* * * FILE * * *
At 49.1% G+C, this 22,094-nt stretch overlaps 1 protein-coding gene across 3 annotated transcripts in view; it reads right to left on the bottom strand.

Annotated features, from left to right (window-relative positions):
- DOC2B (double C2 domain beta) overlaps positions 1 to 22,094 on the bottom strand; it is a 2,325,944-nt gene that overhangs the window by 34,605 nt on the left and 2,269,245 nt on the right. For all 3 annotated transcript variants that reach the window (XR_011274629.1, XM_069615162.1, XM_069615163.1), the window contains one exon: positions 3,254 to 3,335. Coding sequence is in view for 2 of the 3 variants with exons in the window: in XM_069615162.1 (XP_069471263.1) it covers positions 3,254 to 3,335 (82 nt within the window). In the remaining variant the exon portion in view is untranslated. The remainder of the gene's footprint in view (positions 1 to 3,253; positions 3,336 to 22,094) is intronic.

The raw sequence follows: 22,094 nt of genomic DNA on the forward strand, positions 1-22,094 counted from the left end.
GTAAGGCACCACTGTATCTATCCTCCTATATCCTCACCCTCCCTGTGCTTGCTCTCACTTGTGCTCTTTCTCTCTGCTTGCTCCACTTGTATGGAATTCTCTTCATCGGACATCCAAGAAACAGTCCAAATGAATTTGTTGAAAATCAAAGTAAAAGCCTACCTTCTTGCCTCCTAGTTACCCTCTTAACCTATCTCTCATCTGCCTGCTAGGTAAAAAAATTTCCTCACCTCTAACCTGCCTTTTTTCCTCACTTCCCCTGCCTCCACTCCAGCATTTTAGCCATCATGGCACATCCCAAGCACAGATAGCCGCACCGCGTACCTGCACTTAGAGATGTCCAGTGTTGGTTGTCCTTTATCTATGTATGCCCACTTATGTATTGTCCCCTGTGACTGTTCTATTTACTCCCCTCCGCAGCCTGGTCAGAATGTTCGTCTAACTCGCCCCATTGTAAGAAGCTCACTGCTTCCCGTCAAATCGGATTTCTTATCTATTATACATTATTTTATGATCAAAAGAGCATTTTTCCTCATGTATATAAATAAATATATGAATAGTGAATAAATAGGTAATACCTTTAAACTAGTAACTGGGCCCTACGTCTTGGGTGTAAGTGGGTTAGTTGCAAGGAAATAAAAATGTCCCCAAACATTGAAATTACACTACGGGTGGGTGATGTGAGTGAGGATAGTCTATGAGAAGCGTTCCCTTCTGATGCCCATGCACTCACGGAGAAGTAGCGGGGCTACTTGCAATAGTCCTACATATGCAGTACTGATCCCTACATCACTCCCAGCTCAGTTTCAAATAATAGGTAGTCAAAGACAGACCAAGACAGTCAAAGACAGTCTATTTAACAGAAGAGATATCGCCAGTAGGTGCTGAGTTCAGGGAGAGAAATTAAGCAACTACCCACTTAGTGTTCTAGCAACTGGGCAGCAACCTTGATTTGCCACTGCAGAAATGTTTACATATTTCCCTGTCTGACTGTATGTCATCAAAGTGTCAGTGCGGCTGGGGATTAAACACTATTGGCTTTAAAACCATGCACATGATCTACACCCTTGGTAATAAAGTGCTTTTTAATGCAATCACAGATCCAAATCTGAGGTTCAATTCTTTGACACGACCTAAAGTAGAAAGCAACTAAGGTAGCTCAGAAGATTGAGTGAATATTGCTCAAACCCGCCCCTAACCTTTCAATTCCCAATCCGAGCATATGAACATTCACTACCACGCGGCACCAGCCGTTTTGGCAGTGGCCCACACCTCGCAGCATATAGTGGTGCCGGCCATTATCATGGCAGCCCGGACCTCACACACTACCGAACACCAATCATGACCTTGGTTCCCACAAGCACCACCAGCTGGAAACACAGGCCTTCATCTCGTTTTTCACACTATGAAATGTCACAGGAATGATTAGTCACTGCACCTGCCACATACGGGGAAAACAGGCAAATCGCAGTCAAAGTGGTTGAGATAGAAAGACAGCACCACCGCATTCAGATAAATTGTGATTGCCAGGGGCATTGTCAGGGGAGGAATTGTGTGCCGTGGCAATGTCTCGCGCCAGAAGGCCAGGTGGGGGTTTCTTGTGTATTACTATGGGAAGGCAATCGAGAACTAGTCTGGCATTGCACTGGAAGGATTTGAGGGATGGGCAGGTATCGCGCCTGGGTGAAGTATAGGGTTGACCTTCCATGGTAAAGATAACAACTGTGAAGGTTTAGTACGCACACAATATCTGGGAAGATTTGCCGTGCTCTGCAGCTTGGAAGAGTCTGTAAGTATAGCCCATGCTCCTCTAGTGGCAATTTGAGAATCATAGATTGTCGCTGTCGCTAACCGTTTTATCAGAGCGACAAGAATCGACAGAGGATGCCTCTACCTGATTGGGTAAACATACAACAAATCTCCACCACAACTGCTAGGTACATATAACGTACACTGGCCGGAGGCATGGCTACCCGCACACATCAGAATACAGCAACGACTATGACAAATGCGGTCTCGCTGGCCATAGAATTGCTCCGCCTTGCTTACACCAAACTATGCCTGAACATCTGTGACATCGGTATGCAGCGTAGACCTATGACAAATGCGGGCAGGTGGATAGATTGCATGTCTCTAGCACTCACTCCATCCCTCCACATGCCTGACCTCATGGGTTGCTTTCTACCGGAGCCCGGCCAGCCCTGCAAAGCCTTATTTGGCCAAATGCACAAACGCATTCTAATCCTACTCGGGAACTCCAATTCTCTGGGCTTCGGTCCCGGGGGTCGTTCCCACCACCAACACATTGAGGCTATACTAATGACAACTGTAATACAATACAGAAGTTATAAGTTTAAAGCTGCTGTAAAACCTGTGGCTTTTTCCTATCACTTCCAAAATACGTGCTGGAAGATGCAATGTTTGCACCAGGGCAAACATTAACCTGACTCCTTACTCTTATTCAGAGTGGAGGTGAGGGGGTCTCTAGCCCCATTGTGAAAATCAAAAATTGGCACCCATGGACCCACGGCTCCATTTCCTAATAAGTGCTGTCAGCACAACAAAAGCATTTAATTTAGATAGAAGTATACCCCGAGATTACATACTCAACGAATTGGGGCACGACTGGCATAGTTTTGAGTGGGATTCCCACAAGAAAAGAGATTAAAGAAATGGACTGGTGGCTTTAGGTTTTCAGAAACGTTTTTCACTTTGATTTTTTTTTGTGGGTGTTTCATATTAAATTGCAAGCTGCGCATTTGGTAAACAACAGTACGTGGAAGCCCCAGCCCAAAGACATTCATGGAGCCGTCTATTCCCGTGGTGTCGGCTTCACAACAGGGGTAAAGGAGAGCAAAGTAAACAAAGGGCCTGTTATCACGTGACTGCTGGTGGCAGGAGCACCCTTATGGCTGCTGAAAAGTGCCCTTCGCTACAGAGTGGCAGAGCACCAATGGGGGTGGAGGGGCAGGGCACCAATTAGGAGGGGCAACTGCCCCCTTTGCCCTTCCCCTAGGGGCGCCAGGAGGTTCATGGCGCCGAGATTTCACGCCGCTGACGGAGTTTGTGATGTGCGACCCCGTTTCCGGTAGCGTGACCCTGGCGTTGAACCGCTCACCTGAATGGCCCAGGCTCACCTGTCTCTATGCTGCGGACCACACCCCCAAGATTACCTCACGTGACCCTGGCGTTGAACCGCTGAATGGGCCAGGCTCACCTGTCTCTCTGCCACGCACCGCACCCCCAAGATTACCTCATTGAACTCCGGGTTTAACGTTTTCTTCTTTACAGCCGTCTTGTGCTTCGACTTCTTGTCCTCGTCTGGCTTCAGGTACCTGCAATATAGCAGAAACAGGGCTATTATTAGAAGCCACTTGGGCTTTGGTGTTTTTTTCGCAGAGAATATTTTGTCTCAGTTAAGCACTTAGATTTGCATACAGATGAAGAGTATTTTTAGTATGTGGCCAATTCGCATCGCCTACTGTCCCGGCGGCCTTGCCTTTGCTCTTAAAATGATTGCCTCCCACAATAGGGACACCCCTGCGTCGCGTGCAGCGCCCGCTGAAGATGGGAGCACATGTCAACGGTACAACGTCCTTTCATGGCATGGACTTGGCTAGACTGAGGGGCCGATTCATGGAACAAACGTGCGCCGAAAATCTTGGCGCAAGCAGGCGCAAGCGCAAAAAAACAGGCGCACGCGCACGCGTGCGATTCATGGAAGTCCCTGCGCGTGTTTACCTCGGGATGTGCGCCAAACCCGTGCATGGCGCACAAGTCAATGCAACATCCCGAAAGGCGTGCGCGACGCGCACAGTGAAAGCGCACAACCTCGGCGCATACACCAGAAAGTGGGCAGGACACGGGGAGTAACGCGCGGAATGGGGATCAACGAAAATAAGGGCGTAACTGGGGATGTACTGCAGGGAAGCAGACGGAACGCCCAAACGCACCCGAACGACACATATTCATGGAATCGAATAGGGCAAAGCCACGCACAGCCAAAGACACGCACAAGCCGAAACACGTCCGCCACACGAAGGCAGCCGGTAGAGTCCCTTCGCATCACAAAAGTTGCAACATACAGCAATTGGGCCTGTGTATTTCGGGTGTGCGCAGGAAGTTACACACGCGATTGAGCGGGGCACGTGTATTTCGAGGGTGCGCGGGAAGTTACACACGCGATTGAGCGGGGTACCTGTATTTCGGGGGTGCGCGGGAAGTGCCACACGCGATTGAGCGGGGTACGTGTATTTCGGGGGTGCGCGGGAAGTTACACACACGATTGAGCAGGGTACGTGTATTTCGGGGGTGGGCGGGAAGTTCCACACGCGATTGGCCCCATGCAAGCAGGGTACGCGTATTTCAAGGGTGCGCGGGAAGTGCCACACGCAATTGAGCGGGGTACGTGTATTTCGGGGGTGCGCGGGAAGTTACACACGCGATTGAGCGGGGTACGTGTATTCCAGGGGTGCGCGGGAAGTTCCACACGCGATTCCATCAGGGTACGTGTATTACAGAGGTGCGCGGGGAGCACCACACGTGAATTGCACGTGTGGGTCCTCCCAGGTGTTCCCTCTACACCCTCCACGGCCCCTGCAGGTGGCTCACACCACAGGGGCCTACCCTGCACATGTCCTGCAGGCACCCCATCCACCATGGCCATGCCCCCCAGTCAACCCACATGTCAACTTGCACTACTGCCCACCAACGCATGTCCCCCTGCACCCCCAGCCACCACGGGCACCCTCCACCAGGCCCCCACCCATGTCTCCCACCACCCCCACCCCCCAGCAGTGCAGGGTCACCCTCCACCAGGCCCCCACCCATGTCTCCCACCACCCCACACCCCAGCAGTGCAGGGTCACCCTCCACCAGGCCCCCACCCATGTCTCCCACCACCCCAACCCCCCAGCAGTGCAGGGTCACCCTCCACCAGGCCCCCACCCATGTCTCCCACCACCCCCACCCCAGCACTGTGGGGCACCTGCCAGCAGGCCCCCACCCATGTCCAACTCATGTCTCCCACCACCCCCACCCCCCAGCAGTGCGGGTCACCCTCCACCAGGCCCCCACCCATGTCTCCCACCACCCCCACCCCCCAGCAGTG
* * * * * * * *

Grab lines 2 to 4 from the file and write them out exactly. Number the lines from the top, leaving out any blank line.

Annotated features, from left to right (window-relative positions):
- DOC2B (double C2 domain beta) overlaps positions 1 to 22,094 on the bottom strand; it is a 2,325,944-nt gene that overhangs the window by 34,605 nt on the left and 2,269,245 nt on the right. For all 3 annotated transcript variants that reach the window (XR_011274629.1, XM_069615162.1, XM_069615163.1), the window contains one exon: positions 3,254 to 3,335. Coding sequence is in view for 2 of the 3 variants with exons in the window: in XM_069615162.1 (XP_069471263.1) it covers positions 3,254 to 3,335 (82 nt within the window). In the remaining variant the exon portion in view is untranslated. The remainder of the gene's footprint in view (positions 1 to 3,253; positions 3,336 to 22,094) is intronic.

The raw sequence follows: 22,094 nt of genomic DNA on the forward strand, positions 1-22,094 counted from the left end.